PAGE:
Katniss Everdeen, the Girl on Fire

The female Tribute from District 12. A star-crossed lover. Girl on Fire. Mockingjay. All these describe Katniss Everdeen, the main character in The Hunger Games. Readers see the story through her point of view. She is strong, determine and cynical and marked to die.

Who is she, exactly? How did she come to be the way she is?

Katniss is the eldest of the two Everdeen sisters. Her father died when she was 12 in a mining accident. After his death, her mother falls into a stupor, forcing Katniss to take on the role as provider for the family. She develops her hunting skills and eventually meets up with Gale Hawthorne, another boy trying to help his family survive. Gale’s father died in the same explosion as Katniss’s did. Gale is a few years older than she is. The two work together to catch enough food to feed both their families. Due to her resentment of her mother’s mental abandonment and her hard lifestyle, Katniss is rather cynical and rough. Her little sister Primrose is the only person that she loves deeply.

After Effie Trinket selects Prim at the reaping for the 74th Hunger Games, Katniss volunteers. This move wasn’t a surprise, but making her volunteer rather than being picked gave her character much more depth. Katniss promises Prim she’ll try to win, even though she has no real hopes that she will return to her home in District 12.

Throughout preparations and the Games themselves, Katniss proves repeatedly that she is a survivor. She knows that she will receive no mercy from Capitol and can play her own games to survive another day.

What makes Katniss such a great character isn’t only that she volunteered to die in a horrific fashion for Prim; it’s her behaviors, attitudes and decisions. Katniss isn’t innocent. She isn’t naïve or clueless. She also has reasonable and understandable emotions. She cries, she hurts, she acts out in anger. How many times are the heroes or main characters in books, movies and comics considered a weakling if they show too much emotion?

Forcing us to read about Katniss grieving makes her seem more human. We’re already put into a horrific setting that seems unbelievable on the surface, but with a little thought can feel as if it could actually happen. Katniss changes right before our eyes in a masterful way. Suzanne Collins showed us how the arena changes people without being too obvious about the changes or telling us.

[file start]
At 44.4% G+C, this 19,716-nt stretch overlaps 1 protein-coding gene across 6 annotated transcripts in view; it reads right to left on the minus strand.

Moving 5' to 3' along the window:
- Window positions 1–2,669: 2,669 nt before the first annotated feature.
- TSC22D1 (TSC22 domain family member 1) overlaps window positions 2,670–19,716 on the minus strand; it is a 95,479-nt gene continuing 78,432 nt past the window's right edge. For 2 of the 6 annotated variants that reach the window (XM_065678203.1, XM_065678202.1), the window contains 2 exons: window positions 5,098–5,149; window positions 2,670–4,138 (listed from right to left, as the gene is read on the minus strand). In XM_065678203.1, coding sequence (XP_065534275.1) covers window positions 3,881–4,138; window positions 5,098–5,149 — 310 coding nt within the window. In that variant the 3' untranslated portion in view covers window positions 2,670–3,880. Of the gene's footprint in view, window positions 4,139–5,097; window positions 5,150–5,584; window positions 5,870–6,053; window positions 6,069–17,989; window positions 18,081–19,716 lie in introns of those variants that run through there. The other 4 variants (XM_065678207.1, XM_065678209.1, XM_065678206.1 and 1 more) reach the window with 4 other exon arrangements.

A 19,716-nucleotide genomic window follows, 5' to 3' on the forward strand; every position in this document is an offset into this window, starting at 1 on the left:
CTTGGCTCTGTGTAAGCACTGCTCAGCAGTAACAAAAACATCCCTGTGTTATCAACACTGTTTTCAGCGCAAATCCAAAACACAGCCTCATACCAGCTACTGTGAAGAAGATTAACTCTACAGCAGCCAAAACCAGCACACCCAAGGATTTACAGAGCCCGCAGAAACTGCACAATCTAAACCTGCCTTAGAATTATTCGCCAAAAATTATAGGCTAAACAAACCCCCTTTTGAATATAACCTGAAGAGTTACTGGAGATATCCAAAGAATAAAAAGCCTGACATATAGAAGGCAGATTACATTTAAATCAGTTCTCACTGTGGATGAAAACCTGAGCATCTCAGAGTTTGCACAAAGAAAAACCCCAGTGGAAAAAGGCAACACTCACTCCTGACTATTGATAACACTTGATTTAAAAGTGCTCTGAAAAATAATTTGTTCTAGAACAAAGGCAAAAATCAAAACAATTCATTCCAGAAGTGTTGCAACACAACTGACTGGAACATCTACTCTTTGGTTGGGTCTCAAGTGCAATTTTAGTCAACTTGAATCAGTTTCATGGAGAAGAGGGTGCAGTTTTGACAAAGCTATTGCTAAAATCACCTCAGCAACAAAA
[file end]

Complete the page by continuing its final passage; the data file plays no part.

Coupled in with most discussions about strong female characters is, of course, the love interest. In a way, there are two in this story, though I never considered Gale a true contender. In a world without the Hunger Games, possibly, but he has a dangerous streak in him that would cause considerable problems between the two in the future. In Catching Fire, yes, it could be called a “love triangle” in the loosest definition of the phrase. The man is Peeta Mellark.

Peeta fell for Katniss long before the story begins, as he explains during the Games. We’ll save an in-depth look at Peeta for another post. Katniss has a bumpy relationship with Peeta. She doesn’t depend on him to keep her safe, nor does she need him to define her. The two can work together with either seeming pathetic or weak.

Various reviews and discussions criticize the way Katniss breaks down during Mockingjay. Her response was realistic. There’s only so much tragedy a person’s brain can handle. Mentally shutting down was her way of dealing with the situations, or at least attempting to recover from them. This reaction doesn’t classify her as weak or useless. It makes her human and different from other female characters. Very few can explain what it is like to be hunted, so there’s nothing for most people to base her reactions on.

Katniss is one of the best examples of the types of good female characters that readers want to see. Writers can learn more about the types of characters the masses want to see by following Suzanne Collins example.

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Filed under female characters, Katniss Everdeen, The Hunger Games

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